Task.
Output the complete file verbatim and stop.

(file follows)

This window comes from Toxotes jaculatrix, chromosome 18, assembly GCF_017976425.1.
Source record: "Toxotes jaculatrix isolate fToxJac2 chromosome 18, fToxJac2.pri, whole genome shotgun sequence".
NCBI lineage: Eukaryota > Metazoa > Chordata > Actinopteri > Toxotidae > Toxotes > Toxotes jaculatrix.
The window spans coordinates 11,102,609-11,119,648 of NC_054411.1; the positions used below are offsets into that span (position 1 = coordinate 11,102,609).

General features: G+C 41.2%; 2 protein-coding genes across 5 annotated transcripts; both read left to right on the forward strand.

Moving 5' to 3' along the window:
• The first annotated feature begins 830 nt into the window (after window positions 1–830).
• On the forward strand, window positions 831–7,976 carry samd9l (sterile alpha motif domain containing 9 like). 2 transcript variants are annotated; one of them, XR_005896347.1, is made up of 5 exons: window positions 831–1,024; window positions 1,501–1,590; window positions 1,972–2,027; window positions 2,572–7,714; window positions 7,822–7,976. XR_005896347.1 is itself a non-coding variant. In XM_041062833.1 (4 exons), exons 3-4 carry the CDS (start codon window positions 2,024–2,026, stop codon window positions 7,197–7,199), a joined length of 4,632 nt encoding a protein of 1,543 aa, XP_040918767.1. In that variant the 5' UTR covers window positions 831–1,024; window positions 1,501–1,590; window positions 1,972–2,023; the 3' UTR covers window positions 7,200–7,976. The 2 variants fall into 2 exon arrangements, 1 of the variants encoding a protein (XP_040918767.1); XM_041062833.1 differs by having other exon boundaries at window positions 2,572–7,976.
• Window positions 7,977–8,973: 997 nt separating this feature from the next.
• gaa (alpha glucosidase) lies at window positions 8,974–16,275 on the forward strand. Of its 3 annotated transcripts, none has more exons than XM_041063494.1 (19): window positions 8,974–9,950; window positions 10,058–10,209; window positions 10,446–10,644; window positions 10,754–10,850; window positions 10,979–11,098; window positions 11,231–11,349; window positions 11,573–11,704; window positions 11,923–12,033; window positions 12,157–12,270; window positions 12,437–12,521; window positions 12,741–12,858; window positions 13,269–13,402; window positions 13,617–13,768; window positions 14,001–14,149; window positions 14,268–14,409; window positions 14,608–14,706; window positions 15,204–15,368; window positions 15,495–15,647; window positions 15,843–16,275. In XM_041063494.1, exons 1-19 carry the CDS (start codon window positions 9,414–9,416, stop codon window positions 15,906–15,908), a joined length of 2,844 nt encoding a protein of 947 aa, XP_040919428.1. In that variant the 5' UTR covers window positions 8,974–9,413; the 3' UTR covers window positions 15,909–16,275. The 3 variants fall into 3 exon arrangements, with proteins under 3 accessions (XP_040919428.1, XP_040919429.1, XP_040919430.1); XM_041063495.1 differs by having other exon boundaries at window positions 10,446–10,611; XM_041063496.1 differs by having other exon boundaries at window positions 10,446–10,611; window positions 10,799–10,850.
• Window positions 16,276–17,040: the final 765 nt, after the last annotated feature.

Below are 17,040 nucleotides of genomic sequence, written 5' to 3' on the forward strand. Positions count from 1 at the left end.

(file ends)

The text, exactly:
This window comes from Toxotes jaculatrix, chromosome 18, assembly GCF_017976425.1.
Source record: "Toxotes jaculatrix isolate fToxJac2 chromosome 18, fToxJac2.pri, whole genome shotgun sequence".
NCBI lineage: Eukaryota > Metazoa > Chordata > Actinopteri > Toxotidae > Toxotes > Toxotes jaculatrix.
The window spans coordinates 11,102,609-11,119,648 of NC_054411.1; the positions used below are offsets into that span (position 1 = coordinate 11,102,609).

General features: G+C 41.2%; 2 protein-coding genes across 5 annotated transcripts; both read left to right on the forward strand.

Moving 5' to 3' along the window:
• The first annotated feature begins 830 nt into the window (after window positions 1–830).
• On the forward strand, window positions 831–7,976 carry samd9l (sterile alpha motif domain containing 9 like). 2 transcript variants are annotated; one of them, XR_005896347.1, is made up of 5 exons: window positions 831–1,024; window positions 1,501–1,590; window positions 1,972–2,027; window positions 2,572–7,714; window positions 7,822–7,976. XR_005896347.1 is itself a non-coding variant. In XM_041062833.1 (4 exons), exons 3-4 carry the CDS (start codon window positions 2,024–2,026, stop codon window positions 7,197–7,199), a joined length of 4,632 nt encoding a protein of 1,543 aa, XP_040918767.1. In that variant the 5' UTR covers window positions 831–1,024; window positions 1,501–1,590; window positions 1,972–2,023; the 3' UTR covers window positions 7,200–7,976. The 2 variants fall into 2 exon arrangements, 1 of the variants encoding a protein (XP_040918767.1); XM_041062833.1 differs by having other exon boundaries at window positions 2,572–7,976.
• Window positions 7,977–8,973: 997 nt separating this feature from the next.
• gaa (alpha glucosidase) lies at window positions 8,974–16,275 on the forward strand. Of its 3 annotated transcripts, none has more exons than XM_041063494.1 (19): window positions 8,974–9,950; window positions 10,058–10,209; window positions 10,446–10,644; window positions 10,754–10,850; window positions 10,979–11,098; window positions 11,231–11,349; window positions 11,573–11,704; window positions 11,923–12,033; window positions 12,157–12,270; window positions 12,437–12,521; window positions 12,741–12,858; window positions 13,269–13,402; window positions 13,617–13,768; window positions 14,001–14,149; window positions 14,268–14,409; window positions 14,608–14,706; window positions 15,204–15,368; window positions 15,495–15,647; window positions 15,843–16,275. In XM_041063494.1, exons 1-19 carry the CDS (start codon window positions 9,414–9,416, stop codon window positions 15,906–15,908), a joined length of 2,844 nt encoding a protein of 947 aa, XP_040919428.1. In that variant the 5' UTR covers window positions 8,974–9,413; the 3' UTR covers window positions 15,909–16,275. The 3 variants fall into 3 exon arrangements, with proteins under 3 accessions (XP_040919428.1, XP_040919429.1, XP_040919430.1); XM_041063495.1 differs by having other exon boundaries at window positions 10,446–10,611; XM_041063496.1 differs by having other exon boundaries at window positions 10,446–10,611; window positions 10,799–10,850.
• Window positions 16,276–17,040: the final 765 nt, after the last annotated feature.

Below are 17,040 nucleotides of genomic sequence, written 5' to 3' on the forward strand. Positions count from 1 at the left end.